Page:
Business, Economics and Jobs

Light bulb laws could drop energy standards

The old-fashioned light bulb could get special treatment and dodge energy efficiency standards if new U.S. laws are passed this week.

Lawmakers are due to vote this week on repealing federal light bulb minimum efficiency standards, effectively rolling back a 2007 law.

It is unclear whether proponents have the two-thirds majority needed for passage under the expedited procedure, CQ Online reports.

Thomas Edison invented the incandescent bulb in 1879 and it was hailed as a symbol of American ingenuity.

But despite it revolutionising the availability of cheap lighting, the bulb is now being criticised as wasteful and environmentally unfriendly with about 90 per cent of the energy used to produce light lost as heat.

The 2007 law under President George W. Bush was unopposed.

It established efficiency standards for the bulbs — something the federal government has done for decades with a host of appliances.

But after the Republican sweep of the House in last November’s elections, conservative groups began targeting the light bulb rules as government meddling that would force U.S. jobs overseas, where many bulbs that use alternative technologies, including compact fluorescents and light-emitting diodes, are produced, CQ reports.

It reports:

“The de facto ban on incandescent bulbs was the perfect example of the overreaching government intrusion that has so many people fed up with Washington,” said Rep. Joe L. Barton, R-Texas.
The controversy was fueled in large part by GOP infighting; Barton co-sponsored a similar bill last year, which conservative groups seized upon after the November elections, to highlight the moderate record of Michigan Republican Fred Upton, whom Barton was challenging to chair the Energy and Commerce Committee. The bill was seen as a not-so-subtle dig at Upton, who teamed up with California Democrat Jane Harman to write the light-bulb language in the 2007 energy law. Upton ultimately prevailed in that contest, during which he pledged to revisit the light-bulb law.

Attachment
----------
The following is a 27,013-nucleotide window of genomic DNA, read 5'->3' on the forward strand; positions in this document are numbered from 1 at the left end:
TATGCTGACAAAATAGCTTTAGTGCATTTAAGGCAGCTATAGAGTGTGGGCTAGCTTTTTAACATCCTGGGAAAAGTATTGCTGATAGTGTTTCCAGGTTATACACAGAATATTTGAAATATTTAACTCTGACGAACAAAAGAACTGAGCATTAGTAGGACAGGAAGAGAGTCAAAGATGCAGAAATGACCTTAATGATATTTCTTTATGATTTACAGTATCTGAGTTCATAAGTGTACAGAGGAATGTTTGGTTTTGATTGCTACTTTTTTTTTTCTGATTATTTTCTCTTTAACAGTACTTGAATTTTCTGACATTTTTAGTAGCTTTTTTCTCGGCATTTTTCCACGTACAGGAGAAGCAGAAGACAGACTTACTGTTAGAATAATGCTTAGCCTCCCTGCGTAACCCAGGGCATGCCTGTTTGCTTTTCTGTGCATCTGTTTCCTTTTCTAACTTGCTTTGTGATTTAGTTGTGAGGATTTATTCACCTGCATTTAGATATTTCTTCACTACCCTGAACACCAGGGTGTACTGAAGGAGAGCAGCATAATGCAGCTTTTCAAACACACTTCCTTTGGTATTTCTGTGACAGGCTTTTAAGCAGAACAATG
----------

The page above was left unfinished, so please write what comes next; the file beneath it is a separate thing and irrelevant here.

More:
Barton, who was named the committee’s chairman emeritus as a consolation prize, released a statement last week thanking Upton for bringing the bill to the floor, which suggests that the chairman made good on his pledge. But that also left backers of the law scrambling to deprive the measure of the two-thirds majority it would need to pass under suspension of the rules. The continued support for the light bulb standards by Senate Energy and Natural Resources Chairman Jeff Bingaman, D-N.M., makes passage in that chamber unlikely.

Energy Secretary Steven Chu said it was a “myth” that the standards constitute a ban on incandescent bulbs. The only difference between the older bulbs and the more efficient models “is they will help American consumers save money,” Chu said.